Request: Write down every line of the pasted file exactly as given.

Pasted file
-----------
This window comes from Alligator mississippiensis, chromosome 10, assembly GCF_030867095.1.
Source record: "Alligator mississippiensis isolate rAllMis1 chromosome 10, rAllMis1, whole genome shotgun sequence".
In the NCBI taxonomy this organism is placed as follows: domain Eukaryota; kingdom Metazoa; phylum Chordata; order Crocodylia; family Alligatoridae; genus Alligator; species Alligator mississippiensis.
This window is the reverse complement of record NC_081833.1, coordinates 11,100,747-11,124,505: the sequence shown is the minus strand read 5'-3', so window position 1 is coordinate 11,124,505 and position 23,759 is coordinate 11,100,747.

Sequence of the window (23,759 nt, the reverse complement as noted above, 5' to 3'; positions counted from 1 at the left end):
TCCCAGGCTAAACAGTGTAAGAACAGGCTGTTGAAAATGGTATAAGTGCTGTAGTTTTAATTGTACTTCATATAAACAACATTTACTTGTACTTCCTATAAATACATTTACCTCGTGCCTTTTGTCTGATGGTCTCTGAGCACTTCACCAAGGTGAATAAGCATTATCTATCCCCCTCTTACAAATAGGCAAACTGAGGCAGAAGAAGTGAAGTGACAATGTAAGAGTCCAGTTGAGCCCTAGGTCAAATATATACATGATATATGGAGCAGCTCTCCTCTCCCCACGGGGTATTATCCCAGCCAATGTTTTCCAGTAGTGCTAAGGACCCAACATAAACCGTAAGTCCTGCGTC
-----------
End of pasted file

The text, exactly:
This window comes from Alligator mississippiensis, chromosome 10, assembly GCF_030867095.1.
Source record: "Alligator mississippiensis isolate rAllMis1 chromosome 10, rAllMis1, whole genome shotgun sequence".
In the NCBI taxonomy this organism is placed as follows: domain Eukaryota; kingdom Metazoa; phylum Chordata; order Crocodylia; family Alligatoridae; genus Alligator; species Alligator mississippiensis.
This window is the reverse complement of record NC_081833.1, coordinates 11,100,747-11,124,505: the sequence shown is the minus strand read 5'-3', so window position 1 is coordinate 11,124,505 and position 23,759 is coordinate 11,100,747.

Sequence of the window (23,759 nt, the reverse complement as noted above, 5' to 3'; positions counted from 1 at the left end):
TCCCAGGCTAAACAGTGTAAGAACAGGCTGTTGAAAATGGTATAAGTGCTGTAGTTTTAATTGTACTTCATATAAACAACATTTACTTGTACTTCCTATAAATACATTTACCTCGTGCCTTTTGTCTGATGGTCTCTGAGCACTTCACCAAGGTGAATAAGCATTATCTATCCCCCTCTTACAAATAGGCAAACTGAGGCAGAAGAAGTGAAGTGACAATGTAAGAGTCCAGTTGAGCCCTAGGTCAAATATATACATGATATATGGAGCAGCTCTCCTCTCCCCACGGGGTATTATCCCAGCCAATGTTTTCCAGTAGTGCTAAGGACCCAACATAAACCGTAAGTCCTGCGTC